After a successful debut in ’67, the Camaro hit the deck in ’72. Sluggish sales and a 174-day strike at the Lordstown, Ohio, plant meant Camaros were in short supply, and only 68,656 were produced that year. Worse still, 1,100 half-finished cars sitting on the assembly lines couldn’t meet the impending ’73 bumper impact laws, so GM was forced to junk all of them. There were some dark mutterings in GM boardrooms.
Should the Camaro be canned? 1972 also saw the Super Sport (SS) package bow out. Road & Track magazine mourned its passing, hailing the SS396 as “the best car built in America in 1971.” But the early Seventies were a bad trip for the automobile, and the Camaro would rise again; five years later it had risen from the ashes and was selling over a quarter of a million units. This is one American icon that refuses to die.
The Camaro design survived an incredible 11 years without any serious alteration. It lured eyes and dollars away from the traditional European performance machines and became one of the most recognized American GTs of the Seventies. In addition to the SS package, Camaros could also be specified in Rally Sport (RS) and Z-28 performance guise.
Only 6,562 Camaros had the SS equipment package in 1972 out of total Chevrolet sales for the year of 2,151,076.
You could buy spray-on liquid Tire Chain to improve traction.
The Camaro was designed using computer technology; the smooth, horizontal surfaces blended together in an aerodynamically functional shape.
Chevy spent big bucks to become performance heavyweights, and the Camaro, along with the Chevelle, was a successful racing model in the early ’70s.
This was the age of safety legislation requiring features such as this on new cars.
Perfectly straight top-to-bottom waistline works well.
Interiors were generally quite basic. Revisions for ’72 were limited and mostly confined to the door panels, which now included map and coin holders under the door handles. The high-back seats are a clue that this is a post-’70 model.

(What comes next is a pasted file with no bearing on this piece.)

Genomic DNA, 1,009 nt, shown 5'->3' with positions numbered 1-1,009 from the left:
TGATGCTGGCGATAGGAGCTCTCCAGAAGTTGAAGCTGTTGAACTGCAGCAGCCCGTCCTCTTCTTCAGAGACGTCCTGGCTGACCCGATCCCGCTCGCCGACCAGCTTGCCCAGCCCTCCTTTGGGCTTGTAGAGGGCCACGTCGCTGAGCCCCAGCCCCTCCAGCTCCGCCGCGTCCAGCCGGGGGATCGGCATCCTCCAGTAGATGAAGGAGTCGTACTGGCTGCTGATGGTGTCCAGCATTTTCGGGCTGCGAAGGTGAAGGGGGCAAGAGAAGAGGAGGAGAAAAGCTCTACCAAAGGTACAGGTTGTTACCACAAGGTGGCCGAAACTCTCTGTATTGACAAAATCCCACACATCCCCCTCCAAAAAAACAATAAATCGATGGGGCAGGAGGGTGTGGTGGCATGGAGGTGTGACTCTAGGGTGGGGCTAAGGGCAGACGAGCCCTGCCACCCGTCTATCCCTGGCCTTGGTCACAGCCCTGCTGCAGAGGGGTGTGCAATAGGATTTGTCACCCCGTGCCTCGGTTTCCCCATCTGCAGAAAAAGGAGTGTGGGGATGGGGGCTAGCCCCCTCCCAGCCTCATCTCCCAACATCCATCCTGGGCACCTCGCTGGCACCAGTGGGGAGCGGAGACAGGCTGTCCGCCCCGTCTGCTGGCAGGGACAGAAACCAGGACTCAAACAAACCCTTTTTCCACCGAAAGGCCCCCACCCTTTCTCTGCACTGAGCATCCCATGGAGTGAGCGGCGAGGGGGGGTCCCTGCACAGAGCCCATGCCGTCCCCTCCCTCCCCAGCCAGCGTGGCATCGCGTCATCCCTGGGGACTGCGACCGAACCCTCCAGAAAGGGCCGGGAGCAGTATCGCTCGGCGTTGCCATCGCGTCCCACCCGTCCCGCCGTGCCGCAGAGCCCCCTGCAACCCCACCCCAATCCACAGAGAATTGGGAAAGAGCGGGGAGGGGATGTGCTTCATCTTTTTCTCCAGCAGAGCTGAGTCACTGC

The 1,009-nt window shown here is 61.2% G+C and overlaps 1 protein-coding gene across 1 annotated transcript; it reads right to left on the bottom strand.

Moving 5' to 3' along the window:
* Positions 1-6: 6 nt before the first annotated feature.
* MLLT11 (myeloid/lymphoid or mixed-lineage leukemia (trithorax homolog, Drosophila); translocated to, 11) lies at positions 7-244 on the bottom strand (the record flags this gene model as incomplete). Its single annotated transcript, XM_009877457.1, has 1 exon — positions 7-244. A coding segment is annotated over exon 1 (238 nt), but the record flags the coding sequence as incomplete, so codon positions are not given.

Unlike other performance packs, the SS option gave the car a whole new look. The bolt-on front end was different, and included sidelights up alongside the headlights and recessed grille. SS spec usually included mini quarter-bumpers.
SS and RS packages included hidden windshield wipers.
The SS and Z-28 packages got a rear-deck spoiler; the RS did not.
The Camaro was designed using computer technology, with smooth horizontal surfaces blended together in an aerodynamically functional shape. And individuality and power came cheap in ’72— the SS package cost just $306.
Special instrumentation, center console, and Comfort-Tilt wheel were convenience options.
Air-conditioning for the Camaro cost an additional $397.
Camaros came with five wheel-trim options.
Camaros came with a range of engines to suit all pocketbooks and for all types of drivers. The entry-level V8 was just $96 more than the plodding straight six. The block featured here is the lively 396cid V8. Under 5,000 owners chose a six compared to nearly 64,000 who opted for one of the V8 options.
A 400cid engine was planned for mid-year introduction but it never made the Camaro.
S P E C I F I C A T I O N S
MODEL Chevrolet Camaro SS396 (1972)
PRODUCTION 6,562 (SS, 1972)
BODY STYLE Two-door coupe.
CONSTRUCTION Steel body and chassis.
ENGINES 350cid, 396cid, 402cid V8s (SS).
POWER OUTPUT 240–330 bhp.
TRANSMISSION Three-speed manual, optional four-speed manual, and automatic.
SUSPENSION Front: coil springs; Rear: leaf springs.
BRAKES Front power discs and rear drums.
MAXIMUM SPEED 125 mph (201 km/h)
0–60 MPH (0–96 KM/H) 7.5 sec
A.F.C. 15 mpg (5.3 km/l)